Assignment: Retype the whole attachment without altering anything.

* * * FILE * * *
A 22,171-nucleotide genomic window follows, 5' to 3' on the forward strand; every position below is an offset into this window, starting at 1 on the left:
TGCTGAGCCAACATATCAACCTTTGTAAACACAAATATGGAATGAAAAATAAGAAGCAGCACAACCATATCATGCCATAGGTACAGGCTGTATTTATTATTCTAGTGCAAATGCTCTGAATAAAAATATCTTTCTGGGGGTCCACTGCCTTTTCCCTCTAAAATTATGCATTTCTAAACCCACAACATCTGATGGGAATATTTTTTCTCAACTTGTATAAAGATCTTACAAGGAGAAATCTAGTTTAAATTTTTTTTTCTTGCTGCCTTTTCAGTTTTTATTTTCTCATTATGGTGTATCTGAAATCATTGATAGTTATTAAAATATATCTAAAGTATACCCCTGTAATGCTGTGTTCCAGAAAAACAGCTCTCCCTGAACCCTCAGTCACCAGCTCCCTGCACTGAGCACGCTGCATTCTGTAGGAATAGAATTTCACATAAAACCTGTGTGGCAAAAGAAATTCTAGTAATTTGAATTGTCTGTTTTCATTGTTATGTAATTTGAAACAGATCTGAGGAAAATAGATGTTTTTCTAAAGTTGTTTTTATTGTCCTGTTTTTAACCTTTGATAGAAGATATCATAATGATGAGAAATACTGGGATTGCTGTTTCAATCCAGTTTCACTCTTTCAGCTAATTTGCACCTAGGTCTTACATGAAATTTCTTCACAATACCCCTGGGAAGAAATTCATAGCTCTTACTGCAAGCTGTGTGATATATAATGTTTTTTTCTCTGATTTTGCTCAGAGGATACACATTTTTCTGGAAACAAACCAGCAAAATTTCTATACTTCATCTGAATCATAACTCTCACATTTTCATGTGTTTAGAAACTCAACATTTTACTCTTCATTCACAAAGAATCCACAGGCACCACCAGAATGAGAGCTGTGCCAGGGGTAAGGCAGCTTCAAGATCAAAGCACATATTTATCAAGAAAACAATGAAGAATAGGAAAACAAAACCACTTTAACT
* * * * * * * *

A 22,171-nucleotide genomic window follows, 5' to 3' on the forward strand; every position below is an offset into this window, starting at 1 on the left:
TGCTGAGCCAACATATCAACCTTTGTAAACACAAATATGGAATGAAAAATAAGAAGCAGCACAACCATATCATGCCATAGGTACAGGCTGTATTTATTATTCTAGTGCAAATGCTCTGAATAAAAATATCTTTCTGGGGGTCCACTGCCTTTTCCCTCTAAAATTATGCATTTCTAAACCCACAACATCTGATGGGAATATTTTTTCTCAACTTGTATAAAGATCTTACAAGGAGAAATCTAGTTTAAATTTTTTTTTCTTGCTGCCTTTTCAGTTTTTATTTTCTCATTATGGTGTATCTGAAATCATTGATAGTTATTAAAATATATCTAAAGTATACCCCTGTAATGCTGTGTTCCAGAAAAACAGCTCTCCCTGAACCCTCAGTCACCAGCTCCCTGCACTGAGCACGCTGCATTCTGTAGGAATAGAATTTCACATAAAACCTGTGTGGCAAAAGAAATTCTAGTAATTTGAATTGTCTGTTTTCATTGTTATGTAATTTGAAACAGATCTGAGGAAAATAGATGTTTTTCTAAAGTTGTTTTTATTGTCCTGTTTTTAACCTTTGATAGAAGATATCATAATGATGAGAAATACTGGGATTGCTGTTTCAATCCAGTTTCACTCTTTCAGCTAATTTGCACCTAGGTCTTACATGAAATTTCTTCACAATACCCCTGGGAAGAAATTCATAGCTCTTACTGCAAGCTGTGTGATATATAATGTTTTTTTCTCTGATTTTGCTCAGAGGATACACATTTTTCTGGAAACAAACCAGCAAAATTTCTATACTTCATCTGAATCATAACTCTCACATTTTCATGTGTTTAGAAACTCAACATTTTACTCTTCATTCACAAAGAATCCACAGGCACCACCAGAATGAGAGCTGTGCCAGGGGTAAGGCAGCTTCAAGATCAAAGCACATATTTATCAAGAAAACAATGAAGAATAGGAAAACAAAACCACTTTAACT